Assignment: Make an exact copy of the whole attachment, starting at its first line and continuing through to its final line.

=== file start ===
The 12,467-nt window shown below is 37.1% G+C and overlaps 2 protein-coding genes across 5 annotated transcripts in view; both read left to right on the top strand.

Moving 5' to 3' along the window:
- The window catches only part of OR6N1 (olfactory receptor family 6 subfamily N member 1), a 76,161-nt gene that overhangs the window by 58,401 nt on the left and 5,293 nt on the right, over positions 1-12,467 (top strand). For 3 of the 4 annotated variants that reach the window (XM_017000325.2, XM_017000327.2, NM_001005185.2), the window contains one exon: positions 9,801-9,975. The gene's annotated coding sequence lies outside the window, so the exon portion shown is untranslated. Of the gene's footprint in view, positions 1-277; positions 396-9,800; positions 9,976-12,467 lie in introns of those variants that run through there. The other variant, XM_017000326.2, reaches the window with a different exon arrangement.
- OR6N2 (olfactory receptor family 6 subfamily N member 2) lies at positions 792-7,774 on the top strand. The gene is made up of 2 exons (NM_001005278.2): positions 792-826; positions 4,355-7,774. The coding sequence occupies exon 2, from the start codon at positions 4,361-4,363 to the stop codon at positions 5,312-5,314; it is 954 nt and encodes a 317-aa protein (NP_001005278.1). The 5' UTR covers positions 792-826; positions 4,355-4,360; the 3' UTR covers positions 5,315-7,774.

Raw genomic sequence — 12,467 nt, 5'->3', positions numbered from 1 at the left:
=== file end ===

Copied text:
The 12,467-nt window shown below is 37.1% G+C and overlaps 2 protein-coding genes across 5 annotated transcripts in view; both read left to right on the top strand.

Moving 5' to 3' along the window:
- The window catches only part of OR6N1 (olfactory receptor family 6 subfamily N member 1), a 76,161-nt gene that overhangs the window by 58,401 nt on the left and 5,293 nt on the right, over positions 1-12,467 (top strand). For 3 of the 4 annotated variants that reach the window (XM_017000325.2, XM_017000327.2, NM_001005185.2), the window contains one exon: positions 9,801-9,975. The gene's annotated coding sequence lies outside the window, so the exon portion shown is untranslated. Of the gene's footprint in view, positions 1-277; positions 396-9,800; positions 9,976-12,467 lie in introns of those variants that run through there. The other variant, XM_017000326.2, reaches the window with a different exon arrangement.
- OR6N2 (olfactory receptor family 6 subfamily N member 2) lies at positions 792-7,774 on the top strand. The gene is made up of 2 exons (NM_001005278.2): positions 792-826; positions 4,355-7,774. The coding sequence occupies exon 2, from the start codon at positions 4,361-4,363 to the stop codon at positions 5,312-5,314; it is 954 nt and encodes a 317-aa protein (NP_001005278.1). The 5' UTR covers positions 792-826; positions 4,355-4,360; the 3' UTR covers positions 5,315-7,774.

Raw genomic sequence — 12,467 nt, 5'->3', positions numbered from 1 at the left: